A couple weeks ago, I was fortunate enough to sit down with Kevin McPherson Eckhoff and Jake Kennedy, two of the valley’s most enigmatic writers. Our conversation – which was frequently interrupted by show-and-tell poetry books, YouTube videos and Sunset Rubdown – took place in Jake’s office at OC, a space with as much personality and fragrance as the men, themselves. 

JK: Are you judging my shoes?

Yes, sorry. They’re really distracting

KME: I like them.

JK: They’re a bit hypnotic, I know. For some reason they were on reduced clearance. I don’t know why.

Kevin, I read a review of Easy Peasy online. Snare Books writes that your book is about “the imaginative potential of miscommunion.” What inspired a book based on error?

KME: It is mostly inspired by my life. My life is an error. The thing about error that interests me is that if you break down the word, you get two words; err and or. You have [err], but nothing left on the other side of the equation. It is either err or nothing at all.

And Jake, error is also relevant to your writing? You play with the idea that there is a sort of perfection in imperfections. In your latest book, Apollinaire’s Speech to the War Medic, you seem to take inspiration from many different sources.

JK: I am motivated to make work thinking very vampire-like about other artists’ lives. I actually care more about their lives than their work. In the case of Apollinaire, I am more fascinated by his role as marginal galvanizer of the avant-garde than his poetry. I’m interested in the fact that Becket was stabbed, or that Lowry’s manuscripts caught on fire- that stuff really compels me.


Salman Rushdie is publishing his newest work of fiction on Twitter right now, sentence by sentence. He is an example of a writer who has embraced social media. Are you guys interested in engaging with Twitter or Facebook in the same way as Rushdie?

JK: Your questions are very kind, invoking Salman Rushdie and segwaying to us.

Well when I think of Satanic Verses, I think of you guys.

KME: That was our hope. [Jake] has taken a liking to Twitter. He has become quite a Twitterface over the last few days.

JK: We collaboratively run G’Morning, Poetry! the blog, and also @GmorningPoetry the Twitter. When we first got the account not too long ago, I was amazed that updates like, “went and got some toast” were alongside updates like Ai Weiwei saying that the police had come and punched all the people working in his studio. It just seemed bizarre. [Twitter] has all this potential, but it can also be so banal. Although a lot of our colleagues who are very smart and famous deserve to use it, it also seems like a shameless marketing tool. One of the things I find fun about it, is that we can show off all the places where we think really moving, poetic stuff is happening.

You gentlemen have another collaboration titled Death Valley Collaborative Community Novel. Could you explain it?

JK: We started Death Valley four years ago. We’re making a western novel. We’ve got 1500 lines and we need about 1000 more to make it wonderful. We ask for one line from every person we meet in the valley. We go to farmer’s markets, different schools, street corners, art galleries, hockey games, all over. The project has been really thrilling for us. Even people who do not identify as writer or artist types are really stoked about being a part of the project.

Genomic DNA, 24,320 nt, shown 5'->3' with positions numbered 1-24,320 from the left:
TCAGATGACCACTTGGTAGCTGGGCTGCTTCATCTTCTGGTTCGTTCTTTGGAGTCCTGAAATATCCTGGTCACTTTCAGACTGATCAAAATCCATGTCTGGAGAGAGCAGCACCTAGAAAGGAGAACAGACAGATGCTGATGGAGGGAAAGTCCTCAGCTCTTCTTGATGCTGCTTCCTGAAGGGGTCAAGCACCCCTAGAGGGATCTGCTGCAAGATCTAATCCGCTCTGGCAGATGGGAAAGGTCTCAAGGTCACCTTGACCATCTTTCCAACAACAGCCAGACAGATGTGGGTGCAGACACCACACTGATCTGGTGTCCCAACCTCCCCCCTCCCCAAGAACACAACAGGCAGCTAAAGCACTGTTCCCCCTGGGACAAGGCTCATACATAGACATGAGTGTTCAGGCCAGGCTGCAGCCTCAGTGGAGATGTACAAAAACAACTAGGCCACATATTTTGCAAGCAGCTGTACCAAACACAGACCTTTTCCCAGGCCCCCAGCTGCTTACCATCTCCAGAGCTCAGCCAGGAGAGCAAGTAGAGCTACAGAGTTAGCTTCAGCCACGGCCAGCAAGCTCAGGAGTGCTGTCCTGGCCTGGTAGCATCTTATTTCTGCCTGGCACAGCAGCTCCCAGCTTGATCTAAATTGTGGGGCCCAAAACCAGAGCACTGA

You have also collaborated on a community project at the Vertigo Gallery in Vernon, and a reoccurring literary event called Word Ruckus. How important is community involvement to you?

JK: KMac and I are excited about all the possibilities that lie outside of what we were typically trained to think about art making- be a genius, be solitary, be isolated. Word Ruckus, Death Valley Collaborative Community Novel, and Vertigo projects all enable us to make our selfish connections with the community. It blows our minds how much more interesting everybody else it.


You are both teachers with Okanagan College. Do you see your classrooms as collaborative environments? I am thinking of the way Jeff Wall continued lecturing after becoming an established photographer as a means of fostering an open forum. Do either of you use your classes in the same way?

KME: I identify with [Jeff Wall]. I didn’t at first. I used to think that my writing practice and my teaching were two different things. More and more, I use my classes to bounce ideas off of. Or, I get [students] to work in collaborations. My first year creative writing class submits chapbooks at the end of the course. One student had a concept that blew me away so much that I have asked her to expand what she has done. Her name is Mahala Woodford. She took Animal Farm by George Orwell, and translated it into Pig Latin. I am hoping to print it as a real book in the next few months.

Jumping off from Jake’s earlier comment about vampirically analyzing the lives of other writers, are either of you the type of artist that other writers could make poetry about?

JK: Definitely not. I know the answer to that.

KME: It could be too late as well.

JK: Yeah, it is definitely too late. It is done.

All over.

JK: Yes. But it is nice sitting in a room with you two, even if the room is musty.

KME: It is better now.

G\’Morning, Poetry!


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